That’s the essence of good communication: having the right intent up front and letting our actions speak for themselves. We shouldn’t care if people don’t like us; that isn’t the goal. The goal is credibility. And we earn that over time.

Now I’m not suggesting we stop planning to communicate or that we fail to factor in audience reaction, perceptions, or culture.

I recognize the information environment today is much more complex than it was in 1909, or even 1999. As someone who "tweets" almost daily, I appreciate the need to embrace the latest technologies.

But more important than any particular tool, we must know the context within which our actions will be received and understood. We hurt ourselves and the message we try to send when it appears we are doing something merely for the credit.

We hurt ourselves more when our words don’t align with our actions. Our enemies regularly monitor the news to discern coalition and American intent as weighed against the efforts of our forces. When they find a "say-do" gap — such as Abu Ghraib — they drive a truck right through it. So should we, quite frankly. We must be vigilant about holding ourselves accountable to higher standards of conduct and closing any gaps, real or perceived, between what we say about ourselves and what we do to back it up.

In fact, I would argue that most strategic communication problems are not communication problems at all. They are policy and execution problems. Each time we fail to live up to our values or don’t follow up on a promise, we look more and more like the arrogant Americans the enemy claims we are.

And make no mistake — there has been a certain arrogance to our "strat comm" efforts. We’ve come to believe that messages are something we can launch downrange like a rocket, something we can fire for effect. They are not. Good communication runs both ways. It’s not about telling our story. We must also be better listeners.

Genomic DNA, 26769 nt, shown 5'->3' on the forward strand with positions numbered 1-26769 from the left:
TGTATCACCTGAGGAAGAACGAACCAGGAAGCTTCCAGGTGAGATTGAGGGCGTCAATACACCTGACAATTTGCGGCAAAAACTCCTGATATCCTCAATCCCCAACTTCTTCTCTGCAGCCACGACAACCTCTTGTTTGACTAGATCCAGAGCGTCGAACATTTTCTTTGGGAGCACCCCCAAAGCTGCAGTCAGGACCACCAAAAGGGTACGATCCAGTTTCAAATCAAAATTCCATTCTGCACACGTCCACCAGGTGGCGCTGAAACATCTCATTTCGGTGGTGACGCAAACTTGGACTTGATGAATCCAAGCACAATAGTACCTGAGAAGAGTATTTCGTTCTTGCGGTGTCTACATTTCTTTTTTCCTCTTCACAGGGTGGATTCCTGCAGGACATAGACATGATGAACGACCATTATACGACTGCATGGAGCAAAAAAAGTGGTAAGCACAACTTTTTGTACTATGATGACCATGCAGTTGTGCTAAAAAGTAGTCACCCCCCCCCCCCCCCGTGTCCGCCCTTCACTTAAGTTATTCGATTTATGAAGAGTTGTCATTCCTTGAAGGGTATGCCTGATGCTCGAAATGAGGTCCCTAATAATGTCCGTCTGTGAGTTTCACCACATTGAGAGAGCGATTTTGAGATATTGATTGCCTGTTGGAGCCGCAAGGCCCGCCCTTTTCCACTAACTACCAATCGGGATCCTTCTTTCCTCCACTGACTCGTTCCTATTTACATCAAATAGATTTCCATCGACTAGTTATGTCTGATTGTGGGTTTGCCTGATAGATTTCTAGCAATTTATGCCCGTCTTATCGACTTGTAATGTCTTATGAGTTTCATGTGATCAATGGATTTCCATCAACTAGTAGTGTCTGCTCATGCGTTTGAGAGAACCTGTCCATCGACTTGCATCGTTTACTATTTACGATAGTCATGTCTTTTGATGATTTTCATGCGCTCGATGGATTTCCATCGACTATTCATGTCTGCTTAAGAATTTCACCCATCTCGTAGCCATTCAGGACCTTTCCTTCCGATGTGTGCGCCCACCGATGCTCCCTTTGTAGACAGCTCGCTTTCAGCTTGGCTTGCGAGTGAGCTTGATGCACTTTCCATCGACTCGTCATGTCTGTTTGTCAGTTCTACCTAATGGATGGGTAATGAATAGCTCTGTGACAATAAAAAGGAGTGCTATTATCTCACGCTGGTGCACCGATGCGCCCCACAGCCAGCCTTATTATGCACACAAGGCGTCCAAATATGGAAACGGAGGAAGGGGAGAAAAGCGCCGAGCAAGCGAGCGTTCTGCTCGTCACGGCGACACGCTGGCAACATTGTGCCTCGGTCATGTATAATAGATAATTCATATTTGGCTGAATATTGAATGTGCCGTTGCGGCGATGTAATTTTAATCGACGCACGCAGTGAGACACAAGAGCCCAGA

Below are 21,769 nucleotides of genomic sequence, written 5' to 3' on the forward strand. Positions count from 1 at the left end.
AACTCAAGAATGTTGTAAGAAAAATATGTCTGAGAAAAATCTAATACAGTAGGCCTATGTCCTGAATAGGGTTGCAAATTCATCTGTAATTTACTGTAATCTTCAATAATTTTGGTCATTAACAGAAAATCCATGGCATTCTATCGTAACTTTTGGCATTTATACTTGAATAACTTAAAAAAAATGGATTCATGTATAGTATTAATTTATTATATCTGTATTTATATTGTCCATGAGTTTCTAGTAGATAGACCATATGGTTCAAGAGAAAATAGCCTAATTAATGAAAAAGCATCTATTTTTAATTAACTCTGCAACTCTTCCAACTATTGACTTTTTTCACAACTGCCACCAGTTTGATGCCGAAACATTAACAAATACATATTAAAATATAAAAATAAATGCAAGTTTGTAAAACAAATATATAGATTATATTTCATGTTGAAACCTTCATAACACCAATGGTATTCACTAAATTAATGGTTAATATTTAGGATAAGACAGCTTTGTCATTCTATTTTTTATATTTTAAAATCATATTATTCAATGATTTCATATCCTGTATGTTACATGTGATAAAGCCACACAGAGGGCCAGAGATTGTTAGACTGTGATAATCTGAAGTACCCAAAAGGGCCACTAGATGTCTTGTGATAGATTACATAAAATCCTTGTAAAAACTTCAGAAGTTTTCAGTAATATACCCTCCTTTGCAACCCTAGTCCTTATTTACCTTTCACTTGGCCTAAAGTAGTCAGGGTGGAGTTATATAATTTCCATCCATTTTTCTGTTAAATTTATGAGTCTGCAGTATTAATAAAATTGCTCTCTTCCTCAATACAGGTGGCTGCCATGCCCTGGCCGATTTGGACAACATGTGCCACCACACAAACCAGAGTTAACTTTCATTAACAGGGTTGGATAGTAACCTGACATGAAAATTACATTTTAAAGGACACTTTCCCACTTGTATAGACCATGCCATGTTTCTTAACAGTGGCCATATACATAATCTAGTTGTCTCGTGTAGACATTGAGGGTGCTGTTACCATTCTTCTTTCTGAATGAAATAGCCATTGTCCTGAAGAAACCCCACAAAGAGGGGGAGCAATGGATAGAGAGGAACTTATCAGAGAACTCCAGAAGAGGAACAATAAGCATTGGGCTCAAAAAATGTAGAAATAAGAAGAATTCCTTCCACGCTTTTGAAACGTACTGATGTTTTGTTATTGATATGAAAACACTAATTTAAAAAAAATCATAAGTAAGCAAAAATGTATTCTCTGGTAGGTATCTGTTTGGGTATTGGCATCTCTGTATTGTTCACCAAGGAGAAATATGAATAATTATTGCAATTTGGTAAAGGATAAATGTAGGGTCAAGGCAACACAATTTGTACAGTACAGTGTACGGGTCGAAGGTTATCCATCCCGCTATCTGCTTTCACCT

The Muslim community is a subtle world we don’t fully — and don’t always attempt to — understand. Only through a shared appreciation of the people’s culture, needs, and hopes for the future can we hope ourselves to supplant the extremist narrative. We cannot capture hearts and minds. We must engage them; we must listen to them, one heart and one mind at a time — over time.

I’m a big fan of Three Cups of Tea by Greg Mortenson. In fact, I had the opportunity this summer to help him open up a new school for girls in the Panjshir Valley. Greg believes that building relationships is just as important as building projects. "The enemy is ignorance," he told me, "and it isn’t theirs alone. We have far more to learn from the people who live here than we could ever hope to teach them."

He’s right. We are only going to be as good as our own learning curve. And just the simple act of trying, of listening to others, speaks volumes all by itself. I know strategic communication as a term of reference is probably here to stay. Regrettably, it’s grown too much a part of our lexicon. But I do hope we take this opportunity under the coming Quadrennial Defense Review to reexamine what we mean by it. Strategic communication should be an enabling function that guides and informs our decisions and not an organization unto itself. Rather than trying to capture all communication activity underneath it, we should use it to describe the process by which we integrate and coordinate.

To put it simply, we need to worry a lot less about how to communicate our actions and much more about what our actions communicate.

I also hope we learn to be more humble, to listen more. Because what we are after in the end — or should be after — are actions that speak for themselves, that speak for us. What we need more than anything is credibility. And we can’t get that in a talking point.